Liver Failure clinical trials at University of California Health
5 in progress, 1 open to eligible people
NOninVasive Intracranial prEssure From Transcranial doppLer Ultrasound Development of a Comprehensive Database of Multimodality Monitoring Signals for Brain-Injured Patients
open to eligible people ages 18 years and up
This is an observational study in neurocritical care units at University of California San Francisco Medical Center (UCSFMC), Zuckerberg San Francisco General Hospital (ZSFGH), and Duke University Medical Center. In this study, the investigators will primarily use the monitor mode of the Transcranial Doppler (TCD, non-invasive FDA approved device) to record cerebral blood flow velocity (CBFV) signals from the Middle Cerebral Artery and Internal Carotid Artery. TCD data and intracranial pressure (ICP) data will be collected in the following four scenarios. Each recording is up to 60 minutes in length. Multimodality high-resolution physiological signals will be collected from brain injured patients: traumatic brain injury, subarachnoid and intracerebral hemorrhage, liver failure, and ischemic stroke. This is not a hypothesis-driven study but rather a signal database development project with a goal to collect multimodality brain monitoring data to support development and validation of algorithms that will be useful for future brain monitoring devices. In particular, the collected data will be used to support: Development and validation of noninvasive intracranial pressure (nICP) algorithms. Development and validation of continuous monitoring of neurovascular coupling state for brain injury patients Development and validation of noninvasive approaches of detecting elevated ICP state. Development and validation of approaches to determine most likely causes of ICP elevation. Development and validation of approaches to detect acute cerebral hemodynamic response to various neurovascular procedures.
Sorry, in progress, not accepting new patients
The purpose of this study is to collect clinical and epidemiological data as well as serum, plasma, urine, tissue and DNA samples on individuals who have acute liver failure and on individuals who have acute liver injury, a less severe group of patients who have coagulopathy but do not reach the threshold of encephalopathy.
Sorry, not currently recruiting here
The specific aims of this study are (1) to determine the clinical phenotypes and natural history of hepatic RC and FAO disorders, (2) to determine the correlation between genotype and phenotype, (3) to determine if circulating biomarkers reflect diagnosis and predict liver disease progression and survival with the native liver, (4) to determine the clinical outcome of these disorders following liver transplantation, and (5) to develop a repository of serum, plasma, urine, tissue and DNA specimens that will be used in ancillary studies. To accomplish these aims, the ChiLDREN investigators at clinical sites (currently 15 sites) will prospectively collect defined data and specimens in a uniform fashion at fixed intervals in a relatively large number of subjects. Clinical information and DNA samples to be collected from subjects and their parents will enhance the potential for meaningful research in these disorders. A biobank of subject specimens and DNA samples will be established for use in ancillary studies to be performed in addition to this study.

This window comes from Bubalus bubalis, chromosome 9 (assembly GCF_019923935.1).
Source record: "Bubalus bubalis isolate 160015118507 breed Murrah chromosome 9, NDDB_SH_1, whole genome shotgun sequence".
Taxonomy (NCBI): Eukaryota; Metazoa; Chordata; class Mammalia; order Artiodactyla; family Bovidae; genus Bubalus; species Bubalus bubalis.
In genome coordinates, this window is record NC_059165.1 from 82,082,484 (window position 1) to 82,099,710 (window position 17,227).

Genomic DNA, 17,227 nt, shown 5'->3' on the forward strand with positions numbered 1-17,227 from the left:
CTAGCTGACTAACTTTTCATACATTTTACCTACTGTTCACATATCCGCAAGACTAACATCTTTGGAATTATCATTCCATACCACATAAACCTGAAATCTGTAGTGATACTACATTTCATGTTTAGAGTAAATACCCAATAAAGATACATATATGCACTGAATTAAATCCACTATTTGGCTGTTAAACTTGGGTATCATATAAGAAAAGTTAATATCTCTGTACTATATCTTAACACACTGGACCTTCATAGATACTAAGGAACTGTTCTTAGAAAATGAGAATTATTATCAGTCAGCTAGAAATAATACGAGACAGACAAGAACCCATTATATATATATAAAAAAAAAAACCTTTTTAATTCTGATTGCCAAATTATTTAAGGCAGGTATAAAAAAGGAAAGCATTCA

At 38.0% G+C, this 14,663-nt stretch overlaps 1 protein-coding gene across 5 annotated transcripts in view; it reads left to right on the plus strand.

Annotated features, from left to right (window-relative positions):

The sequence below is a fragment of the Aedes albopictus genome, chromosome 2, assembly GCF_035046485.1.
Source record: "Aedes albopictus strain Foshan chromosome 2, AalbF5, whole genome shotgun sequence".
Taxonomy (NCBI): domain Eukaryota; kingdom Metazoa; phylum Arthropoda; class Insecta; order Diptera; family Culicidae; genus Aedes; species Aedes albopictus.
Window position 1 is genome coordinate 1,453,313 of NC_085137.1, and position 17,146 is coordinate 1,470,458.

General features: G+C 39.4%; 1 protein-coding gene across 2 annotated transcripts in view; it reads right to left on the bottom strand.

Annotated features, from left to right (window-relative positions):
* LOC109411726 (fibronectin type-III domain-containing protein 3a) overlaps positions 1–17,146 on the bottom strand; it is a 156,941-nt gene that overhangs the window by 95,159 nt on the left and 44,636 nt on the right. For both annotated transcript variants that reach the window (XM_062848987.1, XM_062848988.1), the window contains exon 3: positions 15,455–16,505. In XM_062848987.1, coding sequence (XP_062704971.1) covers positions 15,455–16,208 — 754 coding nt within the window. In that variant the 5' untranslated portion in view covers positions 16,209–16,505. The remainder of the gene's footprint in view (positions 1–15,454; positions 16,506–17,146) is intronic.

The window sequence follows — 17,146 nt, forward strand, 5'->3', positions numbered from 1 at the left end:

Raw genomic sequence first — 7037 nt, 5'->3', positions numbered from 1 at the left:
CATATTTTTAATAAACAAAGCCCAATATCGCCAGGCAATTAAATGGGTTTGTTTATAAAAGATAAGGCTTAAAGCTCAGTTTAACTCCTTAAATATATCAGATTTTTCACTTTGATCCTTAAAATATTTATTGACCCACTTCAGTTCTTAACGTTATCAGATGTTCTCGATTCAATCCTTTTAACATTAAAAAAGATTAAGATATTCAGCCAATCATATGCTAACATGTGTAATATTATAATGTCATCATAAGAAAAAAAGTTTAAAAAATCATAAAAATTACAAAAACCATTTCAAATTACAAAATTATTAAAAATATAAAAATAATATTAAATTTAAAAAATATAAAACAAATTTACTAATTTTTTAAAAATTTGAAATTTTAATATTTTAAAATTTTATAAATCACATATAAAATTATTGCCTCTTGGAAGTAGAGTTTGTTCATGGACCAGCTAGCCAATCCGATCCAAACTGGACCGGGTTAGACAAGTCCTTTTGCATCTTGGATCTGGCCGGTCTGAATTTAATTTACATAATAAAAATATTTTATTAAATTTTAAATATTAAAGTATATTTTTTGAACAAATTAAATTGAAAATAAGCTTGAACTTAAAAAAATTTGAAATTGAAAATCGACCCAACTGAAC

Sorry, not yet accepting patients
TReatment for ImmUne Mediated PathopHysiology (TRIUMPH) is a multi-center, three arm, randomized, controlled trial of immunosuppressive therapy for children with acute liver failure. The study will determine if suppressing inflammatory responses with either corticosteroids or equine anti-thymocyte globulin therapy improves survival for children with this rare, life-threatening condition.
Veliparib, Paclitaxel, and Carboplatin in Treating Patients With Solid Tumors That Are Metastatic or Cannot Be Removed by Surgery and Liver or Kidney Dysfunction
Sorry, in progress, not accepting new patients
This phase I trial studies the side effects and the best dose of veliparib when given together with paclitaxel and carboplatin in treating patients with solid tumors that are metastatic or cannot be removed by surgery and liver or kidney dysfunction. Veliparib may stop the growth of tumor cells by blocking some of the enzymes needed for cell growth. Drugs used in chemotherapy, such as paclitaxel and carboplatin, work in different ways to stop the growth of tumor cells either by killing the cells, by stopping them from dividing, or by stopping them from spreading. Giving veliparib together with paclitaxel and carboplatin may kill more tumor cells.
at UC Davis